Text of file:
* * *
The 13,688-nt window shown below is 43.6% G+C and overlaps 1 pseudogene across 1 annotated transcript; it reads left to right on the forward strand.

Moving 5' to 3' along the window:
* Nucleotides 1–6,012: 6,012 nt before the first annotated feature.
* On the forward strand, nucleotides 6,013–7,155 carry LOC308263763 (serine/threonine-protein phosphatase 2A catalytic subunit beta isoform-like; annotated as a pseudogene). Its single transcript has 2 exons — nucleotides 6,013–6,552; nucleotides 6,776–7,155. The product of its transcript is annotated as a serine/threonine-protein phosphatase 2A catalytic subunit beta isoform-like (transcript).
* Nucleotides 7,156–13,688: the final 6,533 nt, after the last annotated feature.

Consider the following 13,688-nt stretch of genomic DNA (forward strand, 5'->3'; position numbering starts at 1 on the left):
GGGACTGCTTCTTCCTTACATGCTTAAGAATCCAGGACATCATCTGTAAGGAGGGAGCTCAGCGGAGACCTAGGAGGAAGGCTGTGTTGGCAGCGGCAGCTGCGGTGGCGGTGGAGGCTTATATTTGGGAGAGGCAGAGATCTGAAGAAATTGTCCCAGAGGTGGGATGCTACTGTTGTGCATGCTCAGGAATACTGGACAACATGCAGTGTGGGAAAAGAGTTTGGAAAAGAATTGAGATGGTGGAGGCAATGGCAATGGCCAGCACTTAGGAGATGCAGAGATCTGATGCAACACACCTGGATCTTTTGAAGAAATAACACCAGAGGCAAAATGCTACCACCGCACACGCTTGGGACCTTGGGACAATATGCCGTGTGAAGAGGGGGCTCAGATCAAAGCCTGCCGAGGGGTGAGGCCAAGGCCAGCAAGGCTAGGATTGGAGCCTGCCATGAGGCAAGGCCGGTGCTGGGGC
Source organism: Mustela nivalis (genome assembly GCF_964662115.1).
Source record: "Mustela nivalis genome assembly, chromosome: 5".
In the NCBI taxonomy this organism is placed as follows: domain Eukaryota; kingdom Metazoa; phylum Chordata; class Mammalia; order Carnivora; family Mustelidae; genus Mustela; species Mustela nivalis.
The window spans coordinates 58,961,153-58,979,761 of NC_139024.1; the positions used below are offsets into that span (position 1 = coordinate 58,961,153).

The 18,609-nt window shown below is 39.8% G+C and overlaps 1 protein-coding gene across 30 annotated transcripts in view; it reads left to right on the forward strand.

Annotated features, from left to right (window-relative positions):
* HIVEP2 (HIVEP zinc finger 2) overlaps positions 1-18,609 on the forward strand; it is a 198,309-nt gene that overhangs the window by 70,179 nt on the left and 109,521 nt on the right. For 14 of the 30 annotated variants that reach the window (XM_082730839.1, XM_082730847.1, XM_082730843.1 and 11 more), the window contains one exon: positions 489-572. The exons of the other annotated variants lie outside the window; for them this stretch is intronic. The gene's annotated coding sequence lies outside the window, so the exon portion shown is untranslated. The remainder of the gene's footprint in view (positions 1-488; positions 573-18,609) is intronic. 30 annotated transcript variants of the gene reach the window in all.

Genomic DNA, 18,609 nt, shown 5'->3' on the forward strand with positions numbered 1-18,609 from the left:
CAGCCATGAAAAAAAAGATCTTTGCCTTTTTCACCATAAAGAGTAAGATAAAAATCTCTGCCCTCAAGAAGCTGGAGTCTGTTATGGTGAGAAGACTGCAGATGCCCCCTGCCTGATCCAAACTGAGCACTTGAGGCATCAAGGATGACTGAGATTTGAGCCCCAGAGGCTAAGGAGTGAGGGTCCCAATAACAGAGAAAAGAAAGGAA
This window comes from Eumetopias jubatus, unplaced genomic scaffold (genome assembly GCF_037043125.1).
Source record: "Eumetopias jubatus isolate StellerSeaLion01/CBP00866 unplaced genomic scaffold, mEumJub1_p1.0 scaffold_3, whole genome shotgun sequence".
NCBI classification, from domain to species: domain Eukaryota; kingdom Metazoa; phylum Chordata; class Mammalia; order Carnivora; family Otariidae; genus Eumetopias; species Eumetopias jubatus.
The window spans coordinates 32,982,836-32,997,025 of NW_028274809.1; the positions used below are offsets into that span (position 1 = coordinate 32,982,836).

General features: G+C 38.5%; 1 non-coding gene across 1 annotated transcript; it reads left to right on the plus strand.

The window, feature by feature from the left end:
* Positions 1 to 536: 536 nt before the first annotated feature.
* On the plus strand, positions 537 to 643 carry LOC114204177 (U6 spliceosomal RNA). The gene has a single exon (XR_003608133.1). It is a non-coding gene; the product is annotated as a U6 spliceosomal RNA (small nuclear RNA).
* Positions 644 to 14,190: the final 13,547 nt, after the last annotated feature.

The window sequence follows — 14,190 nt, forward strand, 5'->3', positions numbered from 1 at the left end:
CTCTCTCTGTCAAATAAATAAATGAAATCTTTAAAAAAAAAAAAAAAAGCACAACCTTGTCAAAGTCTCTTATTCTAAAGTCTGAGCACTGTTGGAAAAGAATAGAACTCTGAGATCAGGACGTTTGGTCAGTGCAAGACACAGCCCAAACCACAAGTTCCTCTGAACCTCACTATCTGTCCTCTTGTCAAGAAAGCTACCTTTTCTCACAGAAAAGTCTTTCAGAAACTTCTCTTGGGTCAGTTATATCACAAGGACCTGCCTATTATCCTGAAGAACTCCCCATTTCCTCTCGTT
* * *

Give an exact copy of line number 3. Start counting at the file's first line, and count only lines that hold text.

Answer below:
* Nucleotides 1–6,012: 6,012 nt before the first annotated feature.